Contact: Phil Oliva, (518) 455-3756
For Immediate Release:
Tuesday, May 9, 2006

Assembly Minority Unveils Sex Assault Report
Demand action on civil confinement legislation, other measures to protect children, women

Assembly Minority Leader James N. Tedisco and his fellow Minority members were today joined by Laura Ahearn, founder and Executive Director of Parents for Megan's Law, to formally announce the findings of the SAVE-NY Task Force. The Task Force traversed the state for three years, gathering information about ways to create stronger laws against sexual violence and further protect New York's women and children.

"The report we present today is the culmination of three years' worth of hard work by the entire Assembly Minority conference," said Leader Tedisco (R,C,I-Schenectady-Saratoga). "That hard work has presented us with many good ideas, but there is one that clearly stands above the rest and that is civil confinement."

Civil confinement, first proposed by Assembly Minority members in 1993, would send the most dangerous sexual predators to secure mental facilities after their prison terms if a judge and jury found them to still pose a threat to society. The measure has repeatedly passed by overwhelming margins in the State Senate, has been ruled Constitutional by the U.S. Supreme Court, and is already law in 16 other states and the District of Columbia.

After years of blocking a vote in the Assembly, Majority members finally came to the table earlier this year to offer a watered-down version of the measure. The issue is currently at loggerheads in conference committee where Majority members are resisting toughening up their measure.

"Over the course of three years, one proposal was advocated time and again at each of our events. That was civil confinement," said Assemblywoman Dierdre "Dede" Scozzafava (R,C,WF,I-Gouverneur), Task Force Chair. "That should be a good indication that this measure will have an impact in curtailing sexual violence."

The SAVE report also contains several measures to expand New York's Sex Offender Registration Act (Megan's Law). The law was first implemented in 1996 to protect communities by requiring convicted sex offenders to register with the state, and allowing local law enforcement to notify vulnerable populations as to where the most dangerous sex offenders live.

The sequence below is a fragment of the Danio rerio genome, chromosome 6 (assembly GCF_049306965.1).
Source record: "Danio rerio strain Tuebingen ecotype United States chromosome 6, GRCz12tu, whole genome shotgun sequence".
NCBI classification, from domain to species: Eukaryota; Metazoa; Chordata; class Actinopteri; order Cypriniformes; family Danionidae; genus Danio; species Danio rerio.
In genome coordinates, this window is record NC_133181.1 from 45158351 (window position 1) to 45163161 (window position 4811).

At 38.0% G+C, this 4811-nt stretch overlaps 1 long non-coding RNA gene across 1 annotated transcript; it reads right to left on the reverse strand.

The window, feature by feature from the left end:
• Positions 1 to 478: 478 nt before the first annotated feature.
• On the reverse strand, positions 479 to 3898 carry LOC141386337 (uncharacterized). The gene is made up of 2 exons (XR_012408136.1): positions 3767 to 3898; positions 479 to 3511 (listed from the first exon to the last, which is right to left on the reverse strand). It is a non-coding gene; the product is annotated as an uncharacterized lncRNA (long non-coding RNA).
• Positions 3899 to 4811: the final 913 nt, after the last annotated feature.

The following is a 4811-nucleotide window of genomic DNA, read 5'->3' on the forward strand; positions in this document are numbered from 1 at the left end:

"If there has ever been a truly non-partisan issue, it is that of sexual violence against anyone - especially children," said Laura Ahearn, Executive Director of Parents for Megan's Law. "This Task Force has provided ideas that will lead to real solutions for a problem that could potentially affect any family. I encourage the passage of this legislation."

"During our travels across New York State, we heard many harrowing stories of sexual violence," said Assemblyman David G. McDonough (R,C,I-Merrick), Task Force Vice-chair. "If our work prevents just one further incident or keeps one more dangerous predator in custody, it will have been worthwhile."

"We need stronger laws to protect our children from computer luring and pedophiles on the Internet," said Assemblyman Tom Alfano (R,I,C,WF-21st District). "Popular teen web sites with special homepages are an open invitation to pedophiles and deviants that prey upon our children. That's why we need civil confinement, longer sentences for sex offenders and proactive education programs that teach our children about the dangers surrounding the Internet and sex offenders. Without these measures, we're not protecting our communities."

Additional recommendations in the SAVE-NY Report:

  • Clarify the role of law enforcement posing as children in sting operations.

  • Limit plea bargaining for sex offenders to eliminate the option of pleading to a non-sexual offense.

  • Eliminate the statute of limitations for the most violent sex crimes.

  • Allow parents to monitor children's activities on the phone to prevent abuse.

  • Increase penalties for public lewdness.

  • Increase the penalty for offenders who fail to register on the state's Sex Offender Registry from a misdemeanor to a felony.

  • Prohibit sex offenders from working with children.

  • Prohibit sex offenders from living near schools/day care facilities.

  • Remove the affirmative defense that allows offenders who do not return required forms to escape prosecution by simply proving they have not moved.

  • Expand the scope of DCJS registration by posting information about all offenders on the Megan's Law Registry.

  • Require the dissemination of information about Level 2 and 3 offenders to vulnerable populations.

  • Double the prison sentences for offenses committed near school grounds.

  • Create the crime of "Attempting to Lure or Entice a Minor."

  • Allow prosecutorial appeal of low bail and sentencing determinations if prosecutors feel they are lower than warranted.

  • Revoke youthful offender status upon any second conviction within five years, thereby requiring registration as a sex offender.

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